Smyly seeks fresh start in Seattle's rotation

Lefty endured midseason rough patch with Rays in 2016

Smyly seeks fresh start in Seattle's rotation

SEATTLE -- Drew Smyly was a tale of two pitchers last season. And the Mariners are counting on getting the second version as they introduce the 27-year-old southpaw into their rotation after his acquisition last month from the Rays.

Smyly was a solid starter for the Tigers and Rays from 2012-14 before running into shoulder problems in '15. He returned to health last year, but his final results (7-12 with a 4.88 ERA in 30 starts) leave some wondering what exactly the Mariners are getting from a guy who pencils in as their No. 4 starter.

A closer look at those numbers reveals a pitcher who got sideways for a 12-game midseason stretch, when his off-speed stuff abandoned him and he went 1-8 with a 7.40 ERA and an opponents' batting line of .335/.378/.585.

That wasn't the same Smyly who started the season extremely well -- including eight scoreless innings of one-hit ball with 11 strikeouts at Fenway Park -- and finished it by going 5-1 with a 3.73 ERA and an opponents' line of .230/.281/.398 in his final 12 outings.

"It was a bit of a roller coaster," Smyly acknowledged last weekend, sitting in the dugout at Safeco Field during FanFest with his new team.

The culprit, he said, was the lost feel for his normally potent curveball, which left him too reliant on a low-90s fastball.

"I have to mix speeds," he said. "I'm constantly trying to get the hitter guessing. I know I can throw strikes. I know I'm not going to walk guys. But it's just commanding the ball inside the strike zone, throwing quality strikes and changing speeds and keeping the hitter off-balance, that's the biggest key to pitching."

Smyly's erratic season is no doubt one of the reasons the Rays viewed him as expendable, but Mariners general manager Jerry Dipoto sees a youngster just entering his prime who has already established himself on some outstanding Tigers teams and -- as a fly-ball pitcher -- should fit nicely in Safeco Field.

"He's a guy who throws strikes and has a history of missing bats," Dipoto said. "He's a pretty extreme fly-ball pitcher with low walks. With a greatly improved outfield defense in our park, he fits us like a glove."

Smyly's goal will be to keep more balls in his new park. He was sixth in the Majors in home runs allowed last year with 32.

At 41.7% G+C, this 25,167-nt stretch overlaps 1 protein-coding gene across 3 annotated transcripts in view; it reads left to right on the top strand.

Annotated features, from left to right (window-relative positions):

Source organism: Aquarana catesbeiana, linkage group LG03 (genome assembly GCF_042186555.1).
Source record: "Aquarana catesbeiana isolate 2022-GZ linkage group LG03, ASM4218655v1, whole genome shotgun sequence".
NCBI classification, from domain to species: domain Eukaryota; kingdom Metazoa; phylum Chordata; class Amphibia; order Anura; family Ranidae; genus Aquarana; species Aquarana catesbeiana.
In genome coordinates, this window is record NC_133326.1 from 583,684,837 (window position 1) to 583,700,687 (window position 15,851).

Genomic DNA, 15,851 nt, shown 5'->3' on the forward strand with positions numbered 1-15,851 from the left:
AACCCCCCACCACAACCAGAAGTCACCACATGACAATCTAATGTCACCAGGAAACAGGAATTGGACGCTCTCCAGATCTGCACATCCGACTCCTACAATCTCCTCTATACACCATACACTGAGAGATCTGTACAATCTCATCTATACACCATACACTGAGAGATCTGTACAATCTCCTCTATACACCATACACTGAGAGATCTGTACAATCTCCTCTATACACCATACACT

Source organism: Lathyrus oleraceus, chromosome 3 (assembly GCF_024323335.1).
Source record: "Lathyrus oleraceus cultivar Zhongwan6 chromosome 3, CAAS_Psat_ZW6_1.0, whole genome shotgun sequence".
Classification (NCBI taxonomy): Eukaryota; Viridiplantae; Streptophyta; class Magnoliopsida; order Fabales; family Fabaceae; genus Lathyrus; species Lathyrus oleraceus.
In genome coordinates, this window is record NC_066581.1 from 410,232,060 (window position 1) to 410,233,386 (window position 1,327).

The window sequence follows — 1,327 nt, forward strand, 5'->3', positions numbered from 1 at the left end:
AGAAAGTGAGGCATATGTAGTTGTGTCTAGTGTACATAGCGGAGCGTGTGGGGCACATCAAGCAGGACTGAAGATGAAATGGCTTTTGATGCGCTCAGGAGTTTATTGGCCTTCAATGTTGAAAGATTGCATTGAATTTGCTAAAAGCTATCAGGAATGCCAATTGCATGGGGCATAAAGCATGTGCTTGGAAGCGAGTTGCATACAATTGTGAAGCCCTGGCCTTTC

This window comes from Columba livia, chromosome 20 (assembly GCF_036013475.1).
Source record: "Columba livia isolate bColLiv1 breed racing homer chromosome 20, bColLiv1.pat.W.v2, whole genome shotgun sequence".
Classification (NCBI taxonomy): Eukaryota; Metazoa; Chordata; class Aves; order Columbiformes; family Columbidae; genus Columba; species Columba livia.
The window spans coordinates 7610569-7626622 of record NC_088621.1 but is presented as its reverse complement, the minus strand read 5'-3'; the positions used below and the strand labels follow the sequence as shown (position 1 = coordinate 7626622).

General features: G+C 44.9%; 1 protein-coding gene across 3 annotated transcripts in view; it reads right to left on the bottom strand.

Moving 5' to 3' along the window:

"Obviously I had a little trouble with the home run ball last season, but hopefully this year a few of them don't go out and it makes a big difference on the whole season," he said. "Maybe Safeco Field will help a little bit. That can change a lot. One or two pitches can change the whole outcome of a game. I'll just go out and compete every five days and give it my best every time."

Smyly pitched on a World Series team with the Tigers as a rookie in 2012 and also was in the postseason the following year, so he brings a strong background to a Mariners squad looking for its first playoff appearance in 15 years.

"Learning from [Justin] Verlander, [Max] Scherzer, [Rick] Porcello, those are three Cy Youngs right there," Smyly said. "And Doug Fister. I was just the fifth starter in that rotation. It's crazy to think back. We had some really good teams and those guys taught me a lot.

"That was my first impression of professional baseball, and I learned a ton from those guys. How to show up at the field every day, how to be a pro, how to learn from the hitters, how to pitch. I'll carry that with me everywhere."

And new he's eager to learn from another Cy Young Award winner in new teammate Felix Hernandez.

"King Felix is a stud," he said. "I feel like I've been watching him since I was a kid, almost. It's incredible. I'm excited to meet him and learn from him and watch how he goes about his business. Maybe he can teach me a few things. This rotation is a lot of veteran guys, a lot of talent, so I'm excited to be a part of it and help out any way I can."

Greg Johns has covered the Mariners since 1997, and for since 2011. Follow him on Twitter @GregJohnsMLB and listen to his podcast. This story was not subject to the approval of Major League Baseball or its clubs.